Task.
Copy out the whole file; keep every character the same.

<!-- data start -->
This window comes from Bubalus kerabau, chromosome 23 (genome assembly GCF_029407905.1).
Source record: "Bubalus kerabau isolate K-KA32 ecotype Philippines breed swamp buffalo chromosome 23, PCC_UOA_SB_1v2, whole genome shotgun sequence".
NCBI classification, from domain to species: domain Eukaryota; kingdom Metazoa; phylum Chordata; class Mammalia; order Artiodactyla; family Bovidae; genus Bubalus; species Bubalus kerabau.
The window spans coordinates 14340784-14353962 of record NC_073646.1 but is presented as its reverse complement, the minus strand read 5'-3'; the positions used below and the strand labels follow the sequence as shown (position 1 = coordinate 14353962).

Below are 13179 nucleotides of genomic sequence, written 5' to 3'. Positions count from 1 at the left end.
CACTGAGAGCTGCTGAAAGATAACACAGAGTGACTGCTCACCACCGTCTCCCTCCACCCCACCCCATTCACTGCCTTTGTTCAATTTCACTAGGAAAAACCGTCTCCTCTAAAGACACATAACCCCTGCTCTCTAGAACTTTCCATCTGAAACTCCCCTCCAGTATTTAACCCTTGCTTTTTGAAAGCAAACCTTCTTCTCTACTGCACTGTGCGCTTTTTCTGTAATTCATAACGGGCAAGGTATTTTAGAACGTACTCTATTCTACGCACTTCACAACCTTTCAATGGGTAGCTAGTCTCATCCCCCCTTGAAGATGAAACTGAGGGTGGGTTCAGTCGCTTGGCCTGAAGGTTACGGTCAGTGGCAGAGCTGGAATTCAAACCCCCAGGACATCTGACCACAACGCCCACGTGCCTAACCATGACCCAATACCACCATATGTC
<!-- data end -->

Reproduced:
This window comes from Bubalus kerabau, chromosome 23 (genome assembly GCF_029407905.1).
Source record: "Bubalus kerabau isolate K-KA32 ecotype Philippines breed swamp buffalo chromosome 23, PCC_UOA_SB_1v2, whole genome shotgun sequence".
NCBI classification, from domain to species: domain Eukaryota; kingdom Metazoa; phylum Chordata; class Mammalia; order Artiodactyla; family Bovidae; genus Bubalus; species Bubalus kerabau.
The window spans coordinates 14340784-14353962 of record NC_073646.1 but is presented as its reverse complement, the minus strand read 5'-3'; the positions used below and the strand labels follow the sequence as shown (position 1 = coordinate 14353962).

Below are 13179 nucleotides of genomic sequence, written 5' to 3'. Positions count from 1 at the left end.
CACTGAGAGCTGCTGAAAGATAACACAGAGTGACTGCTCACCACCGTCTCCCTCCACCCCACCCCATTCACTGCCTTTGTTCAATTTCACTAGGAAAAACCGTCTCCTCTAAAGACACATAACCCCTGCTCTCTAGAACTTTCCATCTGAAACTCCCCTCCAGTATTTAACCCTTGCTTTTTGAAAGCAAACCTTCTTCTCTACTGCACTGTGCGCTTTTTCTGTAATTCATAACGGGCAAGGTATTTTAGAACGTACTCTATTCTACGCACTTCACAACCTTTCAATGGGTAGCTAGTCTCATCCCCCCTTGAAGATGAAACTGAGGGTGGGTTCAGTCGCTTGGCCTGAAGGTTACGGTCAGTGGCAGAGCTGGAATTCAAACCCCCAGGACATCTGACCACAACGCCCACGTGCCTAACCATGACCCAATACCACCATATGTC